Editors, USA TODAY
Published 1:24 a.m. ET Sept. 8, 2020
Senate likely to take up coronavirus stimulus bill
The GOP-controlled Senate is expected to take up a new coronavirus stimulus bill this week to help Americans and businesses weathering the coronavirus pandemic, though it faces likely opposition in the Democratic-led House. Congress has remained deadlocked on stimulus negotiations for weeks as lawmakers struggle to agree on a number of key sticking points for a second deal, including boosting unemployment. The COVID-19 outbreak has caused a financial crisis unlike any other Americans have experienced, putting millions out of work, hobbling businesses and leaving local governments scraping for money. Many relief programs that Congress approved in the spring have since dried up, putting pressure on the House and Senate to come up with a new round of stimulus funding. But weeks of negotiations failed to result in a deal.
- Americans are sitting on record cash savings amid the pandemic and an uncertain economy
- Another stimulus check may not come until October, if it comes at all
The new GOP plan includes another check for Americans and continued help for the unemployed.
Michael Cohen’s tell-all Trump book drops
Michael Cohen, Donald Trump’s former personal lawyer and “fixer,” is releasing his tell-all memoir about the president Tuesday. In the book, “Disloyal: A Memoir: The True Story of the Former Personal Attorney to President Donald J. Trump,” Cohen describes Trump as a “mob boss” who “wouldn’t mind if I was dead.” In 2018, Cohen pleaded guilty to lying to Congress about plans to build a Trump Tower in Russia and, in a separate case, to coordinating hush money payoffs to two women who claimed to have had sex with Trump before he was elected. Cohen was sentenced to three years in federal prison and was recently released because of the COVID-19 pandemic. He says he started writing the memoir “longhand on a yellow legal pad” from his upstate New York prison.
- ‘He can’t be trusted’: Michael Cohen denounces Trump in ads airing during the Republican National Convention.
President Donald Trump’s former lawyer and longtime fixer Michael Cohen will be released from federal prison to serve the remainder of his sentence in home confinement because of the coronavirus pandemic. (April 17)
California sets wildfire record as scorching continues
As California struggles with a record-breaking fire season, a utility company warned customers in the state that power might be cut Tuesday due to fire danger. Intense heat, parched conditions and high winds fueled record-shattering wildfires and strained the electrical grid across much of California on Monday, forcing the Forest Service to close eight national forests. At least one person died, said Fresno Battalion Chief Tony Escobedo. More than 12,000 lightning strikes in the past three weeks have sparked almost two dozen major fires, according to Cal Fire. The fires have burned tens of thousands of acres, destroyed homes and caused thousands of residents to flee. The days ahead look equally grim. Officials say September and October are historically the worst fire months.
- Fire officials: El Dorado blaze sparked during gender reveal party
Authorities say around 150 people were trapped and 10 were injured at a Mammoth Pool campground after flames blocked the only road out of the area.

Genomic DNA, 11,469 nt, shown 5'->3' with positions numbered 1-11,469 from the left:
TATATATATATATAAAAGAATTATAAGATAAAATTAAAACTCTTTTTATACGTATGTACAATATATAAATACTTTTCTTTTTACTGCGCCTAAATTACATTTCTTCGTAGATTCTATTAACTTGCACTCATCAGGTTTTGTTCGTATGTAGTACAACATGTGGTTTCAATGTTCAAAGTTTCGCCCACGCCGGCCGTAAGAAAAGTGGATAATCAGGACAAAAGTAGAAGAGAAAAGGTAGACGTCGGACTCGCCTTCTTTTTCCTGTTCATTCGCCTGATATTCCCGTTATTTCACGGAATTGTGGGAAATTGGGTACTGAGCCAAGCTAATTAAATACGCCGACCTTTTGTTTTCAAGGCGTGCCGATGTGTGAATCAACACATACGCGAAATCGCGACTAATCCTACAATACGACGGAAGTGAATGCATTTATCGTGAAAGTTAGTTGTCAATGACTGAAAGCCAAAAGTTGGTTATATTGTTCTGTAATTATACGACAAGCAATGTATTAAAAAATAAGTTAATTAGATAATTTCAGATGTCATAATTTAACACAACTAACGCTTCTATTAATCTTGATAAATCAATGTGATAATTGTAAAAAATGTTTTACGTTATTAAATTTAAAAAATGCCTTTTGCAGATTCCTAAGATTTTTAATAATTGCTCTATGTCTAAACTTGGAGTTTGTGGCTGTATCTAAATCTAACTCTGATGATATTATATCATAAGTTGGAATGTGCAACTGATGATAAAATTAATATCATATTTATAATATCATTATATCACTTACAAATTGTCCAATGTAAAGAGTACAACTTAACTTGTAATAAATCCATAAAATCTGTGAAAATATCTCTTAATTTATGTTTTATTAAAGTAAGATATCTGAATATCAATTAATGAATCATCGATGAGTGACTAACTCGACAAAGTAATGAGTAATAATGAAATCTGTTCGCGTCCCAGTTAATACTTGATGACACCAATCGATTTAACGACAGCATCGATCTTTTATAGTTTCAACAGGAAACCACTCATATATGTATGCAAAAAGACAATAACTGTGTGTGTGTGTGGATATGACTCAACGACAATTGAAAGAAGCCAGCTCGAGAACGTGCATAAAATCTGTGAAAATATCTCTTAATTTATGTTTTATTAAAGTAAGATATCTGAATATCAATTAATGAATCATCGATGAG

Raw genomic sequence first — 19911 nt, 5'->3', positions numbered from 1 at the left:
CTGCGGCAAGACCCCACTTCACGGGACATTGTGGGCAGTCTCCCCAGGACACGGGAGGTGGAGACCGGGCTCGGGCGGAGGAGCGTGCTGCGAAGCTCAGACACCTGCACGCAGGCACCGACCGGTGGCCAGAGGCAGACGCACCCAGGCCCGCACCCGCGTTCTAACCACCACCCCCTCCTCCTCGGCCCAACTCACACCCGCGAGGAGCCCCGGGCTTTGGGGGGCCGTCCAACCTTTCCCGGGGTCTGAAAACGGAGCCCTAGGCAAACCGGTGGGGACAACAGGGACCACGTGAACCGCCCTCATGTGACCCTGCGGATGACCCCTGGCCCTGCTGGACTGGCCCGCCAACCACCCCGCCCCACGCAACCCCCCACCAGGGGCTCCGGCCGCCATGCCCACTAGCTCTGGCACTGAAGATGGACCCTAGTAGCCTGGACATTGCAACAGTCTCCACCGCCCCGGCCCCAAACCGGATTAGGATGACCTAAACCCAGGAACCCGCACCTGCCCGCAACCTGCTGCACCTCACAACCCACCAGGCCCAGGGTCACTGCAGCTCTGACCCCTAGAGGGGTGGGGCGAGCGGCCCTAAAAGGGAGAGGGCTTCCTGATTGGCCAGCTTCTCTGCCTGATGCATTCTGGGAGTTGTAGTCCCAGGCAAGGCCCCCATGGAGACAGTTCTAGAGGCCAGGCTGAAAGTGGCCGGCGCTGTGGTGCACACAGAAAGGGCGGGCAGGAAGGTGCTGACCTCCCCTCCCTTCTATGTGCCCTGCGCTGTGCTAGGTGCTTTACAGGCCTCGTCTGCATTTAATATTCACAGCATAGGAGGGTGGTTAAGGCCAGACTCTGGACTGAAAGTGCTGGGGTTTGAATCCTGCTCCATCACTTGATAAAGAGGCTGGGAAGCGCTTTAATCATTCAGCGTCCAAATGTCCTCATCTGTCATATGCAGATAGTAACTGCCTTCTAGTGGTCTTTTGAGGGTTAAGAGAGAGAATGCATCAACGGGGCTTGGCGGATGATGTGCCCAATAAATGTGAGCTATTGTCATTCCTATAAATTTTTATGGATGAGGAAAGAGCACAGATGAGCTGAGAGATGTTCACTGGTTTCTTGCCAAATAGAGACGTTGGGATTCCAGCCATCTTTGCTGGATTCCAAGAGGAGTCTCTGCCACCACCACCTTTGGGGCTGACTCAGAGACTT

Global Entry applicants can complete enrollment interviews
Global Entry applicants can complete their enrollment interviews starting Tuesday, resuming a process that has been on pause since March because of the coronavirus pandemic. Global Entry allows U.S. travelers to use kiosks at major airports nationwide and globally that allow them to bypass lines with no paperwork and reduced wait times. Changes that applicants may encounter at reopened enrollment centers includes staggered or reduced appointments, the elimination of sign-in sheets, plexiglass barriers and measures to encourage social distancing. Because the Canadian and Mexican borders remain closed to nonessential travel, enrollment for the NEXUS and FAST programs remain suspended.
- Traveling during coronavirus: How to get through airport security faster – and safer.
- Do you need a COVID-19 test if you plan to travel? Do you still need to quarantine? What to know about the confusing rules.
Looking to get global entry? This is how you get an interview on arrival.
McDonald’s to serve Travis Scott Meal
McDonald’s will serve up its first celebrity meal in nearly 30 years with the founder of Cactus Jack Records. Starting Tuesday and through Oct. 4, the fast food giant will sell a “Travis Scott Meal” at participating restaurants nationwide. “Travis is a true McDonald’s fan having grown up visiting our restaurants in Houston, not to mention one of the biggest musical acts and cultural icons in the world,” said McDonald’s U.S. Chief Marketing Officer Morgan Flatley. The $6 collab meal includes the Quarter Pounder with Cheese, bacon and lettuce, a medium order of fries with BBQ sauce and a Sprite. It will be available to order in-restaurant, for carry-out, at the Drive Thru and with the McDonald’s app.
- Goodbye Taco Bell Mexican Pizza: Taco Bell is removing Mexican Pizza and shredded chicken from its menu.
- Wendy’s Pretzel Bacon Pub Cheeseburger: Wendy’s brings back pretzel buns for new cheeseburger with beer cheese.
McDonald’s is permanently closing 200 of its 14,000 U.S. locations this year. Company officials also said the COVID-19 pandemic is impacting global sales.
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